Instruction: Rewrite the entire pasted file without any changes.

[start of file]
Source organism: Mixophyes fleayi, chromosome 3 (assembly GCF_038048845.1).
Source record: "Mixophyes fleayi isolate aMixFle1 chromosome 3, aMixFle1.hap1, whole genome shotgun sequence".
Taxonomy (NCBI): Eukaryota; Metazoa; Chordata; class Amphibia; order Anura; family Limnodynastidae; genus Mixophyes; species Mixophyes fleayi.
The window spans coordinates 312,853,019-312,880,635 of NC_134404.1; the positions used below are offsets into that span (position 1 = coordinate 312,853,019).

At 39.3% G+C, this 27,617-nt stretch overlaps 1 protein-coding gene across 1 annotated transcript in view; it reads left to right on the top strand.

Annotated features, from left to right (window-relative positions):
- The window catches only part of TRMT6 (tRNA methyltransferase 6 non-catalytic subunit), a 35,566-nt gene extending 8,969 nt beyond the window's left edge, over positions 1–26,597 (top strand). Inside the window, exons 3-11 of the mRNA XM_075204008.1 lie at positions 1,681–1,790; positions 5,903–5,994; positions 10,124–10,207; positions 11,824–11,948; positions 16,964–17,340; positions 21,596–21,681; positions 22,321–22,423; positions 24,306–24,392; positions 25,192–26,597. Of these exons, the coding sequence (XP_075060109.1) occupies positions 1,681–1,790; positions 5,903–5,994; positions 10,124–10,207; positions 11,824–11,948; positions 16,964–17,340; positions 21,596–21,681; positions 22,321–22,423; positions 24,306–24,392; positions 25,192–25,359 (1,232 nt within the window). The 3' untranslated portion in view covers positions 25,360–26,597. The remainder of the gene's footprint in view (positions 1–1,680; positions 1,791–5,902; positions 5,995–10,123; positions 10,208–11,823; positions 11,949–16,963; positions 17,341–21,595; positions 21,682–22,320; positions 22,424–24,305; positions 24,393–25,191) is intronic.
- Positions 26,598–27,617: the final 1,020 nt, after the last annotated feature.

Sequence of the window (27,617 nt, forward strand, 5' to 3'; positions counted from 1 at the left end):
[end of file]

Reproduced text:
Source organism: Mixophyes fleayi, chromosome 3 (assembly GCF_038048845.1).
Source record: "Mixophyes fleayi isolate aMixFle1 chromosome 3, aMixFle1.hap1, whole genome shotgun sequence".
Taxonomy (NCBI): Eukaryota; Metazoa; Chordata; class Amphibia; order Anura; family Limnodynastidae; genus Mixophyes; species Mixophyes fleayi.
The window spans coordinates 312,853,019-312,880,635 of NC_134404.1; the positions used below are offsets into that span (position 1 = coordinate 312,853,019).

At 39.3% G+C, this 27,617-nt stretch overlaps 1 protein-coding gene across 1 annotated transcript in view; it reads left to right on the top strand.

Annotated features, from left to right (window-relative positions):
- The window catches only part of TRMT6 (tRNA methyltransferase 6 non-catalytic subunit), a 35,566-nt gene extending 8,969 nt beyond the window's left edge, over positions 1–26,597 (top strand). Inside the window, exons 3-11 of the mRNA XM_075204008.1 lie at positions 1,681–1,790; positions 5,903–5,994; positions 10,124–10,207; positions 11,824–11,948; positions 16,964–17,340; positions 21,596–21,681; positions 22,321–22,423; positions 24,306–24,392; positions 25,192–26,597. Of these exons, the coding sequence (XP_075060109.1) occupies positions 1,681–1,790; positions 5,903–5,994; positions 10,124–10,207; positions 11,824–11,948; positions 16,964–17,340; positions 21,596–21,681; positions 22,321–22,423; positions 24,306–24,392; positions 25,192–25,359 (1,232 nt within the window). The 3' untranslated portion in view covers positions 25,360–26,597. The remainder of the gene's footprint in view (positions 1–1,680; positions 1,791–5,902; positions 5,995–10,123; positions 10,208–11,823; positions 11,949–16,963; positions 17,341–21,595; positions 21,682–22,320; positions 22,424–24,305; positions 24,393–25,191) is intronic.
- Positions 26,598–27,617: the final 1,020 nt, after the last annotated feature.

Sequence of the window (27,617 nt, forward strand, 5' to 3'; positions counted from 1 at the left end):